How to Remove Your Loved One From A Nursing Home

Most people do not consider the possibility of having to remove a loved one from a nursing home. However, the majority of individuals want the necessary care for their loved ones for as long as possible. Unfortunately, there are risks when loved ones are placed in nursing homes, such as neglect or abuse. If you need assistance today on the process of how to remove a loved one from a nursing home due to negligence or abuse, we have provided some important information in order to help you start the process.

Removing a loved one from a nursing home

Reasons for leaving a nursing home

There are numerous situations in which a patient can be removed from a nursing home. However, an elderly patient also has the option of leaving a nursing home based on their own decision. Most patients usually have this option to leave or relocate from an adult care facility, with the exception of patients that are mentally unable to make the decision and have no family member designated to do so. Other situations that can cause an elderly patient to be removed from a nursing home would be the following:

  • The adult care facility not being ideal for the patient due to a lack of certification to handle the medical needs of an elderly patient with specific health conditions.
  • The elderly patient makes the decision to leave the facility. However, if the patient is diagnosed with cognitive issues, the decision of facility movement or check-out is given to the legal advocate designated to them, which can be anyone that has been given the power of attorney by the patient or by the court.
  • A patient is removed from a nursing home due to suspicion of nursing home abuse or negligence, which also involves contacting authorities for an investigation of the facility. If elder abuse or neglect has occurred from the facility staff, other patients are likely to be experiencing similar issues.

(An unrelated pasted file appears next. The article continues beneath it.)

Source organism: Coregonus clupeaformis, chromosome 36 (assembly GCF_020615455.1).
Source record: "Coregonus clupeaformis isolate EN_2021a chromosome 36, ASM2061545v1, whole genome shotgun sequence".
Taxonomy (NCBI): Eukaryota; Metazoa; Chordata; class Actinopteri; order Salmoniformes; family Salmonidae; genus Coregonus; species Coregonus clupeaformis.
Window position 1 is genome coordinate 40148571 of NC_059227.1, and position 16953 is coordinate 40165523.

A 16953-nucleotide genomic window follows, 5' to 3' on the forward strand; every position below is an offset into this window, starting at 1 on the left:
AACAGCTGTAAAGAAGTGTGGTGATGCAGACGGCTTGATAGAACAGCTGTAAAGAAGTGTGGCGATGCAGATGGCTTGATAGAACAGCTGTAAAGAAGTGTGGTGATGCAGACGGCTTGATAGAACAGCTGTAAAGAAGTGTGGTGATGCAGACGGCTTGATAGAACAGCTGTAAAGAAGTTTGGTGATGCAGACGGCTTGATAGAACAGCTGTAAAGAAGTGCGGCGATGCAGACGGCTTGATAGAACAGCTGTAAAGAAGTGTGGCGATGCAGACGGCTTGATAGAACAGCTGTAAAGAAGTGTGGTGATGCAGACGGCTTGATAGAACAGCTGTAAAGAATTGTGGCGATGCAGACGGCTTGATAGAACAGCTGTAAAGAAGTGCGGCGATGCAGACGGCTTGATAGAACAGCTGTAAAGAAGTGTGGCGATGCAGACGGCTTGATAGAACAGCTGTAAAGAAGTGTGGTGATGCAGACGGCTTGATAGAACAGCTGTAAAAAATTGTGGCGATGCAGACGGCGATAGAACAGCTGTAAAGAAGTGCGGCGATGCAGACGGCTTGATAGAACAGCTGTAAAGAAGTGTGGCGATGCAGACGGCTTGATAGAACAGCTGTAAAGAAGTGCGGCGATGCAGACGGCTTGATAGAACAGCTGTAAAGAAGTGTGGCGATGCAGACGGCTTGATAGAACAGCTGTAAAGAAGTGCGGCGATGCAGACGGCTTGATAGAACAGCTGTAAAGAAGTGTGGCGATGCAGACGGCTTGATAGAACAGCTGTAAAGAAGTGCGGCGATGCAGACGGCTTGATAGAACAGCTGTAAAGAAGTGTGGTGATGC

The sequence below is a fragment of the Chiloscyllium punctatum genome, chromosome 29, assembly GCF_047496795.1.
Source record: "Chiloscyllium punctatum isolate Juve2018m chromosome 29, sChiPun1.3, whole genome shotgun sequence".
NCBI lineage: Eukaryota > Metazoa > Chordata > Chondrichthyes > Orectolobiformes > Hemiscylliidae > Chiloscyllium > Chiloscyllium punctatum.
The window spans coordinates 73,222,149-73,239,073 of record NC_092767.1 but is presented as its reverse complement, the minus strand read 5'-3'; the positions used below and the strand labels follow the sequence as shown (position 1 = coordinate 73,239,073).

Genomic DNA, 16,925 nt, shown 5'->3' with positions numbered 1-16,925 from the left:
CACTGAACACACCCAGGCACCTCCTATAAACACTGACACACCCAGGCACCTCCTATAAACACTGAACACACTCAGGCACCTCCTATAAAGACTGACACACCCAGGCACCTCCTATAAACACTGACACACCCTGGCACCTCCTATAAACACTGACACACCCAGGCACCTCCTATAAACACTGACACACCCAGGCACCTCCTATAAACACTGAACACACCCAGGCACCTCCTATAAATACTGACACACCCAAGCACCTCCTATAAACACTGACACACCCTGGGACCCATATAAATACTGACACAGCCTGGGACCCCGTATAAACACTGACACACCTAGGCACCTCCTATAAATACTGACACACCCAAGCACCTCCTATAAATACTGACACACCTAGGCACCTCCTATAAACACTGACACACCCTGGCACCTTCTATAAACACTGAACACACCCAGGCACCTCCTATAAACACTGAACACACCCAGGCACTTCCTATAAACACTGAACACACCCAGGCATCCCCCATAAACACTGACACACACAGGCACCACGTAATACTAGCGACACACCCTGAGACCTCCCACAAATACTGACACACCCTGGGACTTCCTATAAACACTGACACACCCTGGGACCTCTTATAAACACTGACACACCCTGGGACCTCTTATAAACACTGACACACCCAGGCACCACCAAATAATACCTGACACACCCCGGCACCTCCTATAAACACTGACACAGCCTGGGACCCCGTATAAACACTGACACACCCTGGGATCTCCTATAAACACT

• A nursing home facility legally removes or relocates an elderly patient against their wishes, which can occur in certain cases, such as the facility being unable to provide capable treatment or the patient being disruptive.
  • The nursing home facility attempts to remove or transfer a patient illegally.

If a forced removal is necessary, a thirty-day notice should be given to the patient and their advocate. The facility is then required to supply reasons for the transfer or removal and provide instructions to the patient on how to file a nursing home appeal.

Removing a family member from a nursing home due to COVID-19

Due to the recent pandemic or COVID-19, nursing home facilities throughout the nation have experienced rapid infection cases. As a result, families are considering the idea of not leaving their loved ones in the care of nursing home facilities.

While regulations do allow an elderly patient to leave a facility, it is also advised that the process should be carefully thought through, including assessing the safety or accessibility of your home. Sustaining your loved one’s prescriptions and handling their day-to-day care can be overwhelming. It could also be difficult to transition your loved one back into a facility if situations change.

However, there is not a specific way to handle this problem, and taking your loved one from a nursing home facility is based entirely on your situation.

What to do if you suspect nursing home neglect

The majority of nursing home facilities have the ability to provide the necessary care for their elderly patients. However, if there is reasonable suspicion of nursing home neglect or abuse, do not allow the incident to continue and take action. If you suspect nursing home abuse, you need to do the following as soon as possible:

  • Ensure that your loved one is safe, and potentially move them from the nursing home facility
  • Discuss with you loved one on how or to what extent they were harmed or neglected
  • Talk with the facility administrators about your concerns, as they should have a grievance resolution process that can be followed
  • File a complaint with the appropriate state agency if the facility’s response to your concerns is inadequate
  • Document relevant information, events, and concerns that may lead to suspicions of neglect or abuse
  • Discuss the possible damages your loved may have sustained with a nursing home abuse lawyer in order to secure the compensation you need for them to recover

If you are in need of an Illinois injury attorney, contact Horwitz, Horwitz & Associates today for a free consultation of your case by clicking here or calling us at (800) 985-1819.